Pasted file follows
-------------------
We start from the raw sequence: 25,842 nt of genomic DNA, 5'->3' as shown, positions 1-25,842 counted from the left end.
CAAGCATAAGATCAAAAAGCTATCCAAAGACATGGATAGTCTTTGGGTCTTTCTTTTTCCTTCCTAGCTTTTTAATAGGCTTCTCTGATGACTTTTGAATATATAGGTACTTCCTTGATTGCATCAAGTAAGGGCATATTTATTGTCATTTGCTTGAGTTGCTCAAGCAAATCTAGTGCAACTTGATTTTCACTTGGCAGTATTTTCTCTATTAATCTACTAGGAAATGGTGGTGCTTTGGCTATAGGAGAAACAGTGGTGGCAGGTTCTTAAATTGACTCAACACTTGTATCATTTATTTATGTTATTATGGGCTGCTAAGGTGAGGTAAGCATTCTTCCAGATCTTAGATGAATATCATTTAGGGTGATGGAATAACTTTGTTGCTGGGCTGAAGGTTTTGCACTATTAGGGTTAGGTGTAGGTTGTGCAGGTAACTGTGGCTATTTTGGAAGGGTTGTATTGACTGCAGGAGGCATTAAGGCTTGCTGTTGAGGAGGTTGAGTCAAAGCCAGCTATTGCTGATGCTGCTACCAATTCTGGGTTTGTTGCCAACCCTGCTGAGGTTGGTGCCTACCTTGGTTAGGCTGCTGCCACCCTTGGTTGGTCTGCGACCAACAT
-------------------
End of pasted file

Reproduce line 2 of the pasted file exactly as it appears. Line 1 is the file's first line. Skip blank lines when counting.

CAAGCATAAGATCAAAAAGCTATCCAAAGACATGGATAGTCTTTGGGTCTTTCTTTTTCCTTCCTAGCTTTTTAATAGGCTTCTCTGATGACTTTTGAATATATAGGTACTTCCTTGATTGCATCAAGTAAGGGCATATTTATTGTCATTTGCTTGAGTTGCTCAAGCAAATCTAGTGCAACTTGATTTTCACTTGGCAGTATTTTCTCTATTAATCTACTAGGAAATGGTGGTGCTTTGGCTATAGGAGAAACAGTGGTGGCAGGTTCTTAAATTGACTCAACACTTGTATCATTTATTTATGTTATTATGGGCTGCTAAGGTGAGGTAAGCATTCTTCCAGATCTTAGATGAATATCATTTAGGGTGATGGAATAACTTTGTTGCTGGGCTGAAGGTTTTGCACTATTAGGGTTAGGTGTAGGTTGTGCAGGTAACTGTGGCTATTTTGGAAGGGTTGTATTGACTGCAGGAGGCATTAAGGCTTGCTGTTGAGGAGGTTGAGTCAAAGCCAGCTATTGCTGATGCTGCTACCAATTCTGGGTTTGTTGCCAACCCTGCTGAGGTTGGTGCCTACCTTGGTTAGGCTGCTGCCACCCTTGGTTGGTCTGCGACCAACAT